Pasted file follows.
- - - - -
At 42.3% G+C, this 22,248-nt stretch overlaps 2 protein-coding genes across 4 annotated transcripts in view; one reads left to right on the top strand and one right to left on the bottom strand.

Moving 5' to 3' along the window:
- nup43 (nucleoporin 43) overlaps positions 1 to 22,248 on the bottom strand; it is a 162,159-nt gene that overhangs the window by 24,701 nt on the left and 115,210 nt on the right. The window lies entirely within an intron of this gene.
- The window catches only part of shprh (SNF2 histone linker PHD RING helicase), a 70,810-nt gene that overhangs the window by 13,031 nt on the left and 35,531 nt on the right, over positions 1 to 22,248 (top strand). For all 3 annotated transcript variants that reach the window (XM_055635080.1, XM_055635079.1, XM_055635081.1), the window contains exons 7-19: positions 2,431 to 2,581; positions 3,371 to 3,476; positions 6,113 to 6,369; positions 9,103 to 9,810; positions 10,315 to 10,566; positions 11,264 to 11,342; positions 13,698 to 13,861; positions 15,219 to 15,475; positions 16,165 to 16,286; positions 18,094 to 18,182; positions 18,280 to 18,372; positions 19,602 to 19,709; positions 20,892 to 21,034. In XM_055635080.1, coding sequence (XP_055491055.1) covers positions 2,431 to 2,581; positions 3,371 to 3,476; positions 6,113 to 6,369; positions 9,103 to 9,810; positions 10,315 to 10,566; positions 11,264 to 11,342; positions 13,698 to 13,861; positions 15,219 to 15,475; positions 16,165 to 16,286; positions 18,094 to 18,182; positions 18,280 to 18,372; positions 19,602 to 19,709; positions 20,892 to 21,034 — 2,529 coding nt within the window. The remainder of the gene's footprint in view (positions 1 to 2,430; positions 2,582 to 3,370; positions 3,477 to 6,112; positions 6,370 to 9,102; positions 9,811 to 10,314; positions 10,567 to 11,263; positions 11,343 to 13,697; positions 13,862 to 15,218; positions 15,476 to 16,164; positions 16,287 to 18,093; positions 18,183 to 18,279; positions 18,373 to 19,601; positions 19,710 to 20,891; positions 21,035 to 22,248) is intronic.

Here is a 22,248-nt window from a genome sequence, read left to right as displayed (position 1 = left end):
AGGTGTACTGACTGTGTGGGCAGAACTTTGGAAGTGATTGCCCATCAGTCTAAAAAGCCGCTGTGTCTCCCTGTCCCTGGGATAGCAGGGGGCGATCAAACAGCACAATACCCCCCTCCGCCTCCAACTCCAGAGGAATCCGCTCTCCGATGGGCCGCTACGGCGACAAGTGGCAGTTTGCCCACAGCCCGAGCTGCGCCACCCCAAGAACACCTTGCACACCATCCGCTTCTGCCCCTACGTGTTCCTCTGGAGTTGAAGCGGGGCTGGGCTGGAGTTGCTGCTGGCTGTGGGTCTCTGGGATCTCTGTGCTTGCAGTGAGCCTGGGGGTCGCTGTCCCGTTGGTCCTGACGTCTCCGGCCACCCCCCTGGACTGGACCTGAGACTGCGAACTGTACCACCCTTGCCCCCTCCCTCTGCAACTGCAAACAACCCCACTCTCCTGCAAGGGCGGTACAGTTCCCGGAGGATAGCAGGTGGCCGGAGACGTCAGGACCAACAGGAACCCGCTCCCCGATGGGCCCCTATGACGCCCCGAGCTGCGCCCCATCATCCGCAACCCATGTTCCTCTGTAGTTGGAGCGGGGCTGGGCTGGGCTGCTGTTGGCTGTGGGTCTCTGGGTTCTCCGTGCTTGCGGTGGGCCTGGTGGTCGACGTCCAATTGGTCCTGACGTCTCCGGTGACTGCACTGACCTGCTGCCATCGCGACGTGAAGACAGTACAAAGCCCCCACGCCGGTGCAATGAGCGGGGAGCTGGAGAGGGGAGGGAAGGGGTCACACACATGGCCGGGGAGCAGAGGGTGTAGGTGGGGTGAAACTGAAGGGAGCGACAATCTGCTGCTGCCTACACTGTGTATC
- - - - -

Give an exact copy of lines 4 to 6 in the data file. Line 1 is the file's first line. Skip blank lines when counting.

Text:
- The window catches only part of shprh (SNF2 histone linker PHD RING helicase), a 70,810-nt gene that overhangs the window by 13,031 nt on the left and 35,531 nt on the right, over positions 1 to 22,248 (top strand). For all 3 annotated transcript variants that reach the window (XM_055635080.1, XM_055635079.1, XM_055635081.1), the window contains exons 7-19: positions 2,431 to 2,581; positions 3,371 to 3,476; positions 6,113 to 6,369; positions 9,103 to 9,810; positions 10,315 to 10,566; positions 11,264 to 11,342; positions 13,698 to 13,861; positions 15,219 to 15,475; positions 16,165 to 16,286; positions 18,094 to 18,182; positions 18,280 to 18,372; positions 19,602 to 19,709; positions 20,892 to 21,034. In XM_055635080.1, coding sequence (XP_055491055.1) covers positions 2,431 to 2,581; positions 3,371 to 3,476; positions 6,113 to 6,369; positions 9,103 to 9,810; positions 10,315 to 10,566; positions 11,264 to 11,342; positions 13,698 to 13,861; positions 15,219 to 15,475; positions 16,165 to 16,286; positions 18,094 to 18,182; positions 18,280 to 18,372; positions 19,602 to 19,709; positions 20,892 to 21,034 — 2,529 coding nt within the window. The remainder of the gene's footprint in view (positions 1 to 2,430; positions 2,582 to 3,370; positions 3,477 to 6,112; positions 6,370 to 9,102; positions 9,811 to 10,314; positions 10,567 to 11,263; positions 11,343 to 13,697; positions 13,862 to 15,218; positions 15,476 to 16,164; positions 16,287 to 18,093; positions 18,183 to 18,279; positions 18,373 to 19,601; positions 19,710 to 20,891; positions 21,035 to 22,248) is intronic.

Here is a 22,248-nt window from a genome sequence, read left to right as displayed (position 1 = left end):
AGGTGTACTGACTGTGTGGGCAGAACTTTGGAAGTGATTGCCCATCAGTCTAAAAAGCCGCTGTGTCTCCCTGTCCCTGGGATAGCAGGGGGCGATCAAACAGCACAATACCCCCCTCCGCCTCCAACTCCAGAGGAATCCGCTCTCCGATGGGCCGCTACGGCGACAAGTGGCAGTTTGCCCACAGCCCGAGCTGCGCCACCCCAAGAACACCTTGCACACCATCCGCTTCTGCCCCTACGTGTTCCTCTGGAGTTGAAGCGGGGCTGGGCTGGAGTTGCTGCTGGCTGTGGGTCTCTGGGATCTCTGTGCTTGCAGTGAGCCTGGGGGTCGCTGTCCCGTTGGTCCTGACGTCTCCGGCCACCCCCCTGGACTGGACCTGAGACTGCGAACTGTACCACCCTTGCCCCCTCCCTCTGCAACTGCAAACAACCCCACTCTCCTGCAAGGGCGGTACAGTTCCCGGAGGATAGCAGGTGGCCGGAGACGTCAGGACCAACAGGAACCCGCTCCCCGATGGGCCCCTATGACGCCCCGAGCTGCGCCCCATCATCCGCAACCCATGTTCCTCTGTAGTTGGAGCGGGGCTGGGCTGGGCTGCTGTTGGCTGTGGGTCTCTGGGTTCTCCGTGCTTGCGGTGGGCCTGGTGGTCGACGTCCAATTGGTCCTGACGTCTCCGGTGACTGCACTGACCTGCTGCCATCGCGACGTGAAGACAGTACAAAGCCCCCACGCCGGTGCAATGAGCGGGGAGCTGGAGAGGGGAGGGAAGGGGTCACACACATGGCCGGGGAGCAGAGGGTGTAGGTGGGGTGAAACTGAAGGGAGCGACAATCTGCTGCTGCCTACACTGTGTATC